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Night Hawk Stories... Entry 14

Tips for Summertime Walleye Fishing

click to enlargeEDITOR'S NOTE: Keith Kavajecz of Kaukauna, Wisconsin, a pro walleye fisherman, specializes in tournament fishing and walleye-fishing promotions. Kavajecz, who has fished in walleye tournaments since 1986, won the 1994 and 1998 North American Walleye Anglers Angler-of-the-Year award. He and his son, Tommy, won the 1998 North American Walleye Anglers Team of the Year. Kavajecz and his business partner, Gary Parsons, won the Masters Walleye Circuit Team of the Year and World Championship in 1988. Keith and Gary co-host "Bass Pro Shop's Outdoor World," which airs on TNN.

QUESTION: Can you give us some tips for catching walleye in the summer?
TIP 1: You catch walleye up shallow in the summer. In May, June and even into July, fish often will stay up shallow because where they'll find numbers of minnow hatches. Whenever those minnows hatch, obviously the walleye will stay shallow. The nice thing about shallow walleye is that they're very aggressive. Many times I'll cover a lot of water and make long casts until I get a bite or a fish on my line. Then I'll slow down and concentrate on the area because walleye travel in schools. When I try to fish aggressively, I'll put a plastic lure such as the Berkley Power Jig Worm, Power Minnow or Power Leech on my jig. I like those three lures because of their durability. Too, you can cast those lures a long way. If you get a bite and miss it, you simply can drop back the plastic. A plastic lure typically will remain on the hook, which allows you a second chance for catching those fish.

click to enlargeTIP 2: You also can find summertime walleye in the weeds. Many walleye anglers overlook weeds because of how difficult fishing the weeds is. But I like to get right in the weeds using my trolling motor. I wear polarized sunglasses and look down into the weeds for areas to fish. Again, because of their aggressiveness, these fish will come out and chase after things. You don't have to get your lure right in front of a walleye's nose. I look for small pockets, troughs or edges of weeds where I can make small casts and work a jig three or four times to try to get them to come out of the weeds and bite my bait. If I use live bait, I like to fish with leeches because they have enough durability to keep pulling through the weeds. Again, you also can use plastics.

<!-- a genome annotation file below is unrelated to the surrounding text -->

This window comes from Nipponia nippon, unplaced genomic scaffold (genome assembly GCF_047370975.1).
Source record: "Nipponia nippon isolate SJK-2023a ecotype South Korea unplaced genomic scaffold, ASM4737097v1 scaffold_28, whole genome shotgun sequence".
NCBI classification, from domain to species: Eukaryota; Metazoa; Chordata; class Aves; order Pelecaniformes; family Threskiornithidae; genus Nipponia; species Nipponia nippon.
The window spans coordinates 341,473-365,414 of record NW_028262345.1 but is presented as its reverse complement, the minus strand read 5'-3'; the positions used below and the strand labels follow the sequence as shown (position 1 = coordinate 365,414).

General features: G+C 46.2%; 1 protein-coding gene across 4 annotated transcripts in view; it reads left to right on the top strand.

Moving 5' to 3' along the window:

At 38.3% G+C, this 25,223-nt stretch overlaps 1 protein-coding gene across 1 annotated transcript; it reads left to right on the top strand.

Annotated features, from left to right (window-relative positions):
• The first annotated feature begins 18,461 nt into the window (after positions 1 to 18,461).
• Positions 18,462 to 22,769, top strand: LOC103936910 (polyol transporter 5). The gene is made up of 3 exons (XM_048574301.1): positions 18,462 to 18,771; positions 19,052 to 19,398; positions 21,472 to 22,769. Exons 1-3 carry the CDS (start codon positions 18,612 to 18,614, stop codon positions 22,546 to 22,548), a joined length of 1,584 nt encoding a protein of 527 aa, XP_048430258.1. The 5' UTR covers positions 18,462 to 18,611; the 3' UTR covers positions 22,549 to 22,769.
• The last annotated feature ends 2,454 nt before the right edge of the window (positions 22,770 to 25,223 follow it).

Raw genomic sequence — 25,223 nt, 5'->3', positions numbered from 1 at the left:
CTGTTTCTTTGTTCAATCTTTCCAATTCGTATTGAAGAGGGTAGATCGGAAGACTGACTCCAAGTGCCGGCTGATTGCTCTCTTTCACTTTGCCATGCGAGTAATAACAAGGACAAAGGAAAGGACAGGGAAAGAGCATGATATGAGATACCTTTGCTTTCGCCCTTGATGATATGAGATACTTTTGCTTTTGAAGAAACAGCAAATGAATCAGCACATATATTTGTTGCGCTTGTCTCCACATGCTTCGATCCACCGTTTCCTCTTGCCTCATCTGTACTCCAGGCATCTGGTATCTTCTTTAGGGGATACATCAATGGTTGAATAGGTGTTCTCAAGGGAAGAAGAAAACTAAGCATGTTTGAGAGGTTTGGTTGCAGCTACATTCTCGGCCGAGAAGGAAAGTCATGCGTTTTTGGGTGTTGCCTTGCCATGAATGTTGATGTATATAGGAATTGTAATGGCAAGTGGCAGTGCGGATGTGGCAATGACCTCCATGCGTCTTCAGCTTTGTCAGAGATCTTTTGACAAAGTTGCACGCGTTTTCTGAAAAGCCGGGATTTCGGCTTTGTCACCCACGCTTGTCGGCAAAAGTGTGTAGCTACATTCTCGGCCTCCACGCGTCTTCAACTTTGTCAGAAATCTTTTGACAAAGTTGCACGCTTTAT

TIP 3: The key to successfully fishing plastics for walleyes involves picking very limber plastics. For this reason, I like the Berkley Power Bait series. Pure Fishing's Berkley even has a subsection of Power Baits designed specifically for walleye. The big difference isn't the scent of the lures but rather the action of the baits. The Power Baits designed for walleye are very limber and have good flipping actions that makes the lures look like real crawlers or minnows. But once more, you get the durability of plastics when you fish these baits. Then you don't have to rebait all the time.

TIP 4: A lot of people ask what kind of bait or what color lures you need to use to fish for walleye. Water clarity determines the color lures I use, whether I fish a jig, a crankbait or even a spinnerbait. If the area where you're fishing has very clear water, you'll want to pick a Tennessee shad, black and silver, or gold and black color -- something that resembles a natural baitfish or natural forage coming through the water. If you're fishing in dingy conditions, like stained water or maybe water that's been stirred-up by mud, go to much brighter colors like chartreuse, orange or the Fire Tiger type lures. In dingy water, although walleye can ear a bait, they must see the bait to see it. The bright colors show through quite much better.

click to enlargeTIP 5: When you fish clear water for walleye, use either very thin line or Berkley's Vanish line. Often when I fish gin-clear water, I'll go down to 4-pound test line. For the other choice, instead of going so light that you may lose a really big fish on it, you can use Vanish. Even though it's a thicker line, you can go up to 6- or 8-pound test. Because of the invisibility factor, this line really disappears into the water and allows you to move up to those higher test pounds without the fish seeing it. You must be real conscious in clear water of the color of the lures you pick and also the invisibility of your line. You should use either fluorocarbon or a very light pound test line.

Tomorrow: More Tips for Catching Summertime Walleye


Entry 11-Fishing Rivers for Summertime Walleye
Entry 12-Fishing Lakes for Summertime Walleye
Entry 13-Fishing Reservoirs for Summertime Walleye
Entry 14-Tips for Summertime Walleye Fishing
Entry 15-More Tips for Catching Summertime Walleye

Night Hawk Stories